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I have two HDDs (5900 RPM) in RAID 1 (mirror). I know, I know, it's painfully slow. I'm currently in the process of replacing them with faster drives, hence this question while I'm testing things.

For some reason, disabling write-back caching in the Intel RST options gives me much faster write speeds, and vice versa. From what I know, I'd expect write speeds to decrease with write-back caching disabled. Is that correct? Is this just a bug in the monitoring program?

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Caching enabled:

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Caching disabled:

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Intel RST system report:

System Report

System Information
OS name:  Microsoft Windows 7 Professional 
OS version:  6.1.7601 Service Pack 1 7601
System name:  (redacted)
System manufacturer:  MSI
System model:  MS-7673
Processor:  GenuineIntel Intel64 Family 6 Model 42 Stepping 7 3.401  GHz
BIOS:  BIOS Date: 08/01/12 15:53:14 Ver: 04.06.04, ALASKA - 1072009

Intel® Rapid Storage Technology
Kit installed:  10.5.0.1007
User interface version:  10.5.0.1007
Language:  English (Australia)
Intel RAID controller:  Intel(R) Desktop/Workstation/Server Express Chipset SATA RAID Controller
Number of SATA ports:  6
RAID option ROM version:  10.5.0.1034
Driver version:  10.5.0.1007
ISDI version:  10.5.0.1007

Device Information
Name:  Array_0000
Size:  3.6 TB
Available space:  0 GB
Disk data cache:  Enabled
Number of volumes:  1
Volume member:  OS
Number of disks:  2
Array disk:  5YD2V3WZ
Array disk:  5YD2VEPK

Name:  OS
Status:  Normal
Type:  RAID 1
Size:  1.8 TB
Data stripe size:  64 KB
Write-back cache:  Enabled
System volume:  Yes  
Initialized:  Yes  
Verification errors found:  72
Blocks with media errors:  0
Physical sector size:  512 Bytes
Logical sector size:  512 Bytes
Parent array:  Array_0000
Number of disks:  2
Array disk:  5YD2V3WZ
Array disk:  5YD2VEPK

Disk on port 0
Port location:  Internal
Status:  Normal
Type:  Hard disk
Usage:  Array disk
Size:  1.8 TB
Serial number:  5YD2V3WZ
Model:  ST2000DL003-9VT166
Firmware:  CC32
System disk:  No
Password protected:  No
Disk data cache:  Enabled
Native command queuing:  Yes  
SATA transfer rate:  6 Gb/s
Physical sector size:  512 Bytes
Logical sector size:  512 Bytes

Disk on port 1
Port location:  Internal
Status:  Normal
Type:  Hard disk
Usage:  Array disk
Size:  1.8 TB
Serial number:  5YD2VEPK
Model:  ST2000DL003-9VT166
Firmware:  CC32
System disk:  No
Password protected:  No
Disk data cache:  Enabled
Native command queuing:  Yes  
SATA transfer rate:  6 Gb/s
Physical sector size:  512 Bytes
Logical sector size:  512 Bytes

(redacted other disks)
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1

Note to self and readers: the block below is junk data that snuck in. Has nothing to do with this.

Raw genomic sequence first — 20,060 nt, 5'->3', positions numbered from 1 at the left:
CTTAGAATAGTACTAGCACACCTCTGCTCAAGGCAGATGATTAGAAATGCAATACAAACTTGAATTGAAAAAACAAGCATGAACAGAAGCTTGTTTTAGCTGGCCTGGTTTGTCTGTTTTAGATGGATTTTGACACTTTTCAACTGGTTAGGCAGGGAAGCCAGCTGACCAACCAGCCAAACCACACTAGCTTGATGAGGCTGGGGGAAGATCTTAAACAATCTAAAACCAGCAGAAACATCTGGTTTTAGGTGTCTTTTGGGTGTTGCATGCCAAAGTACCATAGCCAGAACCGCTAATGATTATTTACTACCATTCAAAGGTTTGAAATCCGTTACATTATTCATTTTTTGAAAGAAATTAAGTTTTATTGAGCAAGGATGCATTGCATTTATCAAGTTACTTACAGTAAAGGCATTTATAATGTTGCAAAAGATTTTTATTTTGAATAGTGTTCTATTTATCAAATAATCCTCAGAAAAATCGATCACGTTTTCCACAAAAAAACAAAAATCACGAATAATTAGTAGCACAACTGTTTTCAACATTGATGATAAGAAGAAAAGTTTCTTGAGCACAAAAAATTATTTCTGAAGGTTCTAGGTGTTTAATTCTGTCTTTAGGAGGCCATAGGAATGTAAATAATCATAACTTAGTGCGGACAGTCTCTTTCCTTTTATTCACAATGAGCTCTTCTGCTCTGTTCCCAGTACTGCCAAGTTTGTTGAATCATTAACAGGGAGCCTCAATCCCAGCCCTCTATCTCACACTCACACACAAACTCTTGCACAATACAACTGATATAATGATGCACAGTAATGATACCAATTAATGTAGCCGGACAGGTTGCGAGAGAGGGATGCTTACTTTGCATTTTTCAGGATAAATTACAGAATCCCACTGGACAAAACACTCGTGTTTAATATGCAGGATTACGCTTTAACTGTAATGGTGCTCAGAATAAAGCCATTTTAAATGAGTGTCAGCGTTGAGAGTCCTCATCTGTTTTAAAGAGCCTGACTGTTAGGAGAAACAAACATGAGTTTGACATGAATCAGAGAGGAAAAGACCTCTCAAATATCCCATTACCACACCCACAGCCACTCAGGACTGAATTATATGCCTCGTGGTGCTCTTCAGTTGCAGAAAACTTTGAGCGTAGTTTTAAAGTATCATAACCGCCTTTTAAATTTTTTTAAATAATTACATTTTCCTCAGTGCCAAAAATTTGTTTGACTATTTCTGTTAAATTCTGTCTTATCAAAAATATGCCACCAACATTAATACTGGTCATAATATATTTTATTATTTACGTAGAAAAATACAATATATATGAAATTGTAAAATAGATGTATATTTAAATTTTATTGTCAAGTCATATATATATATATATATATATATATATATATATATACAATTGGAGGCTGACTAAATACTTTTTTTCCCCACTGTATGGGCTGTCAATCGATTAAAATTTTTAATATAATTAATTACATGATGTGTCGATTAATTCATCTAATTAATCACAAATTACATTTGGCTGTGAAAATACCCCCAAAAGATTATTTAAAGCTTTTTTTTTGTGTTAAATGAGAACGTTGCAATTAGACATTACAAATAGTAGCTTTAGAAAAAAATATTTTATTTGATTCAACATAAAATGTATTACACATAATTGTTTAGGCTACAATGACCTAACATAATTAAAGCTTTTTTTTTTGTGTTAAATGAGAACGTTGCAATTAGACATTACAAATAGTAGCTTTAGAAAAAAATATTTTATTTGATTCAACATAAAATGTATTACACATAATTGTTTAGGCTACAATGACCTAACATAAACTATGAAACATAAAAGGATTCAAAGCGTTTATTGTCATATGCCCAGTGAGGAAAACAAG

I've just transferred the array over to 7200RPM drives. Sequential read is ~150MB/s with and without the write cache, while sequential write speeds increase from ~90 to ~150 MB/s if I disable the cache. In other words, same as the previous (slower) drives. –  Bob Nov 25 '12 at 21:47
    
Update RST? You're using 10.5 and we're up to 12.5 now. Keep in mind they've dropped support for a lot of older chipsets. Maybe work backwards to find the newest version that works on your chipset. RST has a bad habit of significantly altering performance characteristics between versions. –  Dom Aug 22 '13 at 7:01
1  
@Dom Unfortunately, that would require my motherboard manufacturer to release an updated BIOS with an updated RST option ROM (I think?). I've bugged them about it before, with no reply - and I'm not going to try a custom BIOS just yet; I'd rather have a working system for now. Can you confirm that it's different/fixed in newer versions? If so, I'll just call it a bug and move on. –  Bob Dec 18 '13 at 15:42
    
I think? Just download the drivers from the intel website and try them. If they support your chipset/BIOS combo they'll install. If they don't they won't. –  Dom Dec 18 '13 at 22:18
    
I have similar results on Raid0. But overall system responsiveness is better with writeback cache enabled. –  user2852501 Aug 17 '14 at 11:24

1 Answer 1

In Write-Back caching, the controller sends a data transfer completion signal to the host when the controller cache has received all the data in a transaction.

In Write-Through caching, the controller sends a data transfer completion signal to the host when the disk subsystem has received all the data in a transaction.

Write-Back caching has the following drawbacks:

  • If block is to be replaced, write to main memory only if update bit is set
  • I/O must access main memory through cache

References

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